Although a feature for some time, especially after her two rubbers against Belgium’s Delphine Persoon, the most underestimated chunk of the Katie Taylor skill set is not the trilogy of hand speed, movement and combinations but inner warrior. It’s probably the most essential piece of kit a boxer can have.
Taylor’s 96-95, 96-95, 96-94 unanimous points win over the Liverpool southpaw was a clutch fight, Natasha Jonas arriving with the whole fearless orchestra she brought to the Excel Arena, when the two met in the London docklands in 2012.
Taylor had spoken before the match about Jonas as a different fighter to the one she defeated at the Olympics on her way to the gold medal. Really, there wasn’t a lot of difference, Jonas is a more professional player now but with the same go forward aggression.
She came to fight with attitude and brought the fight to Taylor, close enough for the 34-year-old to have to shift gears in the closing phase after she admitted to starting slowly. But that Taylor was able to do, showing that in a needs-must moment in a tight situation she can kick on from the bend to win going down the home straight.
Given the way scoring sometimes goes, it’s an important point of difference. It showed Taylor’s awareness that she needed to change tempo in the final round and while some of it was fight reaction to a threatening opponent, in her amateur days her father Pete repeatedly preached to try and win by a visible margin as subjective judges will always let you down.
The last memory Taylor left in the minds of the judges in the Manchester Arena was despite exhaustion setting in she was pushing Jonas back in the 10th round after rounds six, seven and eight in which the two drew the best from each other with scoring shots.
Taylor, her footwork both getting her into position for scoring and turning her out of trouble, none the less shipped a lot of blows from a fighter who had come up five pounds and out of retirement to take the fight. On the strength of the effort from Jonas, another meeting with Taylor’s undisputed lightweight belts again on the line is a strong possibility.
In what was Taylor’s 12th world title fight, two of the judges gave her the decision by just one round with the third giving the reigning champion a two-round cushion. It was that close and gripping and well inside the designation zone of being a mini classic.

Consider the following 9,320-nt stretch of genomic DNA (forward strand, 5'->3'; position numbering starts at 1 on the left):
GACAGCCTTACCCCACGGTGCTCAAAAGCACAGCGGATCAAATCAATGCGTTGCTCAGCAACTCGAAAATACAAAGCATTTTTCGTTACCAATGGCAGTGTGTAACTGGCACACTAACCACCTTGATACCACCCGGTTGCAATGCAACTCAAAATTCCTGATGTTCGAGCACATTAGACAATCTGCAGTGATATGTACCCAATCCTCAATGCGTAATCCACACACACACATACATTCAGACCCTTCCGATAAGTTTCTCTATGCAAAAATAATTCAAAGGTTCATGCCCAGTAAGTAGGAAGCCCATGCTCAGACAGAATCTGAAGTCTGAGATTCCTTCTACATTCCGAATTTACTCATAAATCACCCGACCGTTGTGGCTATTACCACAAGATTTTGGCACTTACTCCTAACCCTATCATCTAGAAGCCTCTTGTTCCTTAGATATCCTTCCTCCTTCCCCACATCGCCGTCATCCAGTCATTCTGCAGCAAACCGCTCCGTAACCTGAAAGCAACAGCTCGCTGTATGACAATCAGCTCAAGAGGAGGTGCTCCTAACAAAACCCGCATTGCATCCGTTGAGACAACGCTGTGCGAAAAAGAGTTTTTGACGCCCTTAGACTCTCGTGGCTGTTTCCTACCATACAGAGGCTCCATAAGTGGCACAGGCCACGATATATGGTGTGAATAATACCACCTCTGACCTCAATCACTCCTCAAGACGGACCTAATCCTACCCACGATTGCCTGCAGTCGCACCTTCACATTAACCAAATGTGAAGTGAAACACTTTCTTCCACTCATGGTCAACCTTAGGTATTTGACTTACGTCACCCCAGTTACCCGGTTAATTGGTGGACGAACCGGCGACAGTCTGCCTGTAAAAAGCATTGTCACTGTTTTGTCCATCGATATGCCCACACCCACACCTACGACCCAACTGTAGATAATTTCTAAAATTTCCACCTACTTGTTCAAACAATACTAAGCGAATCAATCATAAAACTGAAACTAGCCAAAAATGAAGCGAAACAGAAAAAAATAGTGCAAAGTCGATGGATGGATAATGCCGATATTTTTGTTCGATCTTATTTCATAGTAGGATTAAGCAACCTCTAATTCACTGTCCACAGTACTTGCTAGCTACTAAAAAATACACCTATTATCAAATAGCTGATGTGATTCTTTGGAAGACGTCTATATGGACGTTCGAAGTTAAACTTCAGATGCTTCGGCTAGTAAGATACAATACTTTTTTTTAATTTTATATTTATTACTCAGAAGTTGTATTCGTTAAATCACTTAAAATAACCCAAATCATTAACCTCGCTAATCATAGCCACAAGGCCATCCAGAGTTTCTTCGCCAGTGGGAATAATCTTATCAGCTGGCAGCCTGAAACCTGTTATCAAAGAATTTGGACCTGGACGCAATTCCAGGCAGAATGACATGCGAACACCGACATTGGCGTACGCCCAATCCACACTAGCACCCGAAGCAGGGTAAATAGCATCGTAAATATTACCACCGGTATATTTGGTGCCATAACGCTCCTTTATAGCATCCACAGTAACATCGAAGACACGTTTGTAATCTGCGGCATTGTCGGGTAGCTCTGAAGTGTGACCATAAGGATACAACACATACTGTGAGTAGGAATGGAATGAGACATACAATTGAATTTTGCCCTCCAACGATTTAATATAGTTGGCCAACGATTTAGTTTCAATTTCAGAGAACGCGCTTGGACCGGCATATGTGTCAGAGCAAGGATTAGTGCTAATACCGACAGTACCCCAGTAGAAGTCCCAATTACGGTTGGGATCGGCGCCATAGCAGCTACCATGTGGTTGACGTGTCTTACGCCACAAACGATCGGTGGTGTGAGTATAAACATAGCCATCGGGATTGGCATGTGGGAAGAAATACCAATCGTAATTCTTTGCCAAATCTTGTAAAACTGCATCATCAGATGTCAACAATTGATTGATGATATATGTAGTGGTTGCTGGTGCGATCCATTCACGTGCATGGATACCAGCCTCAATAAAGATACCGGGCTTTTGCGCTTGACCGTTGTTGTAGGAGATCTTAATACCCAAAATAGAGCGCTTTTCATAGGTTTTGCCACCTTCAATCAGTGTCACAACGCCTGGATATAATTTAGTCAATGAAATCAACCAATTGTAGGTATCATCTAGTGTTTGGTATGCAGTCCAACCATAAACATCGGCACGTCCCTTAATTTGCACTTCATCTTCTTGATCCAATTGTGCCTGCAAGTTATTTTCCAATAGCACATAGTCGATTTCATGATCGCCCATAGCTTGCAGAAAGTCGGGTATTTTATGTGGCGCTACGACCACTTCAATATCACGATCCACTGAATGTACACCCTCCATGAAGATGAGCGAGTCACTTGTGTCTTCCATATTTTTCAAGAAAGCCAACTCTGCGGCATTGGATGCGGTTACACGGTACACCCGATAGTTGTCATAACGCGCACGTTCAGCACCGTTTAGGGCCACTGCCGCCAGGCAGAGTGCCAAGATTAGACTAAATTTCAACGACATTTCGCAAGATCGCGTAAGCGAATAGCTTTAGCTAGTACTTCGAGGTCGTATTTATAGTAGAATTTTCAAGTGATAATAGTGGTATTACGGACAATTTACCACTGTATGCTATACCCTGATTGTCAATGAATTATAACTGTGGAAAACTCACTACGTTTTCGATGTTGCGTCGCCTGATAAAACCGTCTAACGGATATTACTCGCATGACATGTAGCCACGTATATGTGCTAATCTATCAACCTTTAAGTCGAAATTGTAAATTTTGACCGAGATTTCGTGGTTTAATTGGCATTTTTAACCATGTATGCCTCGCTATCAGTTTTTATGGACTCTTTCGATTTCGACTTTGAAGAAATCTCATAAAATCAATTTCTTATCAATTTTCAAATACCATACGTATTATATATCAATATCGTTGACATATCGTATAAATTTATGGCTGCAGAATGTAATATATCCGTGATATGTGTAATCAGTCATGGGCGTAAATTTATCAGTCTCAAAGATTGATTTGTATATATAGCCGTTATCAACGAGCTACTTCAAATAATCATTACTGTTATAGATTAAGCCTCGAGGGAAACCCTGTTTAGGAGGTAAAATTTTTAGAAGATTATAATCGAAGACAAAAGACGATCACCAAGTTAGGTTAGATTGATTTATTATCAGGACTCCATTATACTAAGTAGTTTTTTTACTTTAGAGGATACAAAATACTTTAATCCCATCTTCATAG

“What a fight,” said Taylor afterwards in the now familiar backdrop of Eddie Hearn’s mansion in Essex set up as a Covid-free fighting arena.
“Every time me and Tasha have fought, it’s been like that. Thankfully, I came out of it with a great win. I dug deep in the end and won the championship rounds though I started slowly. We said all week that it could have been a headline act and the fight showed why.”
It will probably be a feature of all of Taylor’s fight going forward that her opponents will be both tough and brave like Jonas and to preserve her place at the top of the division she will again be called to find a way in heavy traffic as she looks towards a 19th successive professional win in her next bout.
The Americans are still on the cards with the pick of them, Puerto Rican-born Amanda Serrano, beginning to feel like one of those endless verbal sparring matches that catch public imagination but never get made.
In the coming months, however, the pandemic may determine from what country Taylor’s next opponent will come although she remains based in Connecticut
While Taylor stole most of the boxing limelight, it was also a successful weekend for Belfast professional Michael Conlan who pushed his career forward on Friday night.
Conlan won the WBO international super-bantamweight title with a majority 2-0 win over Romania’s Ionut Baluta after a 12-round battle in London’s York Hall. The victory, rusty by his standard, extended the Belfast boxer’s unbeaten run to 15-0. Officials scored the fight 117-112 to Conlan, 115-114 to Conlan, while the third official scored it a 114-114 draw.